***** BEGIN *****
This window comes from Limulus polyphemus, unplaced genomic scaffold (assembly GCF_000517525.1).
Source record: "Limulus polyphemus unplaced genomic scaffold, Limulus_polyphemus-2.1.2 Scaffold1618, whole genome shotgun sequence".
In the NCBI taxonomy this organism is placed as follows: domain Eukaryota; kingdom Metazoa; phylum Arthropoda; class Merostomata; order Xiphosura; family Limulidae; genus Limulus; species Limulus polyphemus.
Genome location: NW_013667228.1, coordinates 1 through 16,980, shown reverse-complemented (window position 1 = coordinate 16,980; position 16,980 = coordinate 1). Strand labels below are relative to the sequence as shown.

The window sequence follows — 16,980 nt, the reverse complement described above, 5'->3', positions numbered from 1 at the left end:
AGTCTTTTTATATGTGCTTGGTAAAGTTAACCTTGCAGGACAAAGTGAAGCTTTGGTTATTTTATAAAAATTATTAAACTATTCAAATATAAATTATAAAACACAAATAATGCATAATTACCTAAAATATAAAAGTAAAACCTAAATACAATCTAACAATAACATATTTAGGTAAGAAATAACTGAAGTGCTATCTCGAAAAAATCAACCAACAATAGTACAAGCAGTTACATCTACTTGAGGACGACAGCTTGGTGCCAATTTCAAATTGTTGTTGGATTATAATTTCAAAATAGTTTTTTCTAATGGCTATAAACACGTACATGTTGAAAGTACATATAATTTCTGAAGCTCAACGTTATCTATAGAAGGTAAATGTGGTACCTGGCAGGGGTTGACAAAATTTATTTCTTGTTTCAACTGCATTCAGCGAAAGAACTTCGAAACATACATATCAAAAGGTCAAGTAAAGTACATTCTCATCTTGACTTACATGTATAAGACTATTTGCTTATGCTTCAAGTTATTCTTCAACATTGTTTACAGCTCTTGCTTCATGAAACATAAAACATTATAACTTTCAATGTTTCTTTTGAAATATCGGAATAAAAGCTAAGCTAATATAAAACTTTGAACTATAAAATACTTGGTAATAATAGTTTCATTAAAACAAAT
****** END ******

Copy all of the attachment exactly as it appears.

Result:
This window comes from Limulus polyphemus, unplaced genomic scaffold (assembly GCF_000517525.1).
Source record: "Limulus polyphemus unplaced genomic scaffold, Limulus_polyphemus-2.1.2 Scaffold1618, whole genome shotgun sequence".
In the NCBI taxonomy this organism is placed as follows: domain Eukaryota; kingdom Metazoa; phylum Arthropoda; class Merostomata; order Xiphosura; family Limulidae; genus Limulus; species Limulus polyphemus.
Genome location: NW_013667228.1, coordinates 1 through 16,980, shown reverse-complemented (window position 1 = coordinate 16,980; position 16,980 = coordinate 1). Strand labels below are relative to the sequence as shown.

The window sequence follows — 16,980 nt, the reverse complement described above, 5'->3', positions numbered from 1 at the left end:
AGTCTTTTTATATGTGCTTGGTAAAGTTAACCTTGCAGGACAAAGTGAAGCTTTGGTTATTTTATAAAAATTATTAAACTATTCAAATATAAATTATAAAACACAAATAATGCATAATTACCTAAAATATAAAAGTAAAACCTAAATACAATCTAACAATAACATATTTAGGTAAGAAATAACTGAAGTGCTATCTCGAAAAAATCAACCAACAATAGTACAAGCAGTTACATCTACTTGAGGACGACAGCTTGGTGCCAATTTCAAATTGTTGTTGGATTATAATTTCAAAATAGTTTTTTCTAATGGCTATAAACACGTACATGTTGAAAGTACATATAATTTCTGAAGCTCAACGTTATCTATAGAAGGTAAATGTGGTACCTGGCAGGGGTTGACAAAATTTATTTCTTGTTTCAACTGCATTCAGCGAAAGAACTTCGAAACATACATATCAAAAGGTCAAGTAAAGTACATTCTCATCTTGACTTACATGTATAAGACTATTTGCTTATGCTTCAAGTTATTCTTCAACATTGTTTACAGCTCTTGCTTCATGAAACATAAAACATTATAACTTTCAATGTTTCTTTTGAAATATCGGAATAAAAGCTAAGCTAATATAAAACTTTGAACTATAAAATACTTGGTAATAATAGTTTCATTAAAACAAAT